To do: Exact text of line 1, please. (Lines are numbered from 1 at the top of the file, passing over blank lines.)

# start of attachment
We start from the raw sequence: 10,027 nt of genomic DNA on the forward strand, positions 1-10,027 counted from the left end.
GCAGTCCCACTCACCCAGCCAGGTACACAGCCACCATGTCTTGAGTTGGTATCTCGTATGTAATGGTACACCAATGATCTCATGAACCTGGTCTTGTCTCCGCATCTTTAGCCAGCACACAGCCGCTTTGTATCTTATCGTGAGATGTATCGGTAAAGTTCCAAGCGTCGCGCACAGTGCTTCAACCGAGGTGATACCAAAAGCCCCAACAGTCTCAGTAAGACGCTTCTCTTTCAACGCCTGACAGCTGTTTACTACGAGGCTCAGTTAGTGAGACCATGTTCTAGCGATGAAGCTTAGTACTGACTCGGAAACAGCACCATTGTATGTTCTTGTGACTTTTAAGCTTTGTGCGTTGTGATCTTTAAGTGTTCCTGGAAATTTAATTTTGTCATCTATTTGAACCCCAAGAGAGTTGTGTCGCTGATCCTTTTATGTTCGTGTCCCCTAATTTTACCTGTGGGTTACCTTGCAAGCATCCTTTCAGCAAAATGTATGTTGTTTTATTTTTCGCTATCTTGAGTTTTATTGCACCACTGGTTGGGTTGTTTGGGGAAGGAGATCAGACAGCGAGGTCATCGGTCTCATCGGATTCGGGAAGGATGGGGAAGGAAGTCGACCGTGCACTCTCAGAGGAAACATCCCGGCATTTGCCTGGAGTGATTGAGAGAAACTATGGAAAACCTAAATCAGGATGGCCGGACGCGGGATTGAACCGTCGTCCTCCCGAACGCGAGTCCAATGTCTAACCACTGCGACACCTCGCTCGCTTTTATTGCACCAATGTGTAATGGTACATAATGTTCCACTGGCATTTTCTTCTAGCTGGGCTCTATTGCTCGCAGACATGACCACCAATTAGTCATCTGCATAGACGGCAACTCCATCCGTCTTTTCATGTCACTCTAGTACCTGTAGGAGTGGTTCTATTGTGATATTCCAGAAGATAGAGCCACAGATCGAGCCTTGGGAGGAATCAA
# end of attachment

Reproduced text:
We start from the raw sequence: 10,027 nt of genomic DNA on the forward strand, positions 1-10,027 counted from the left end.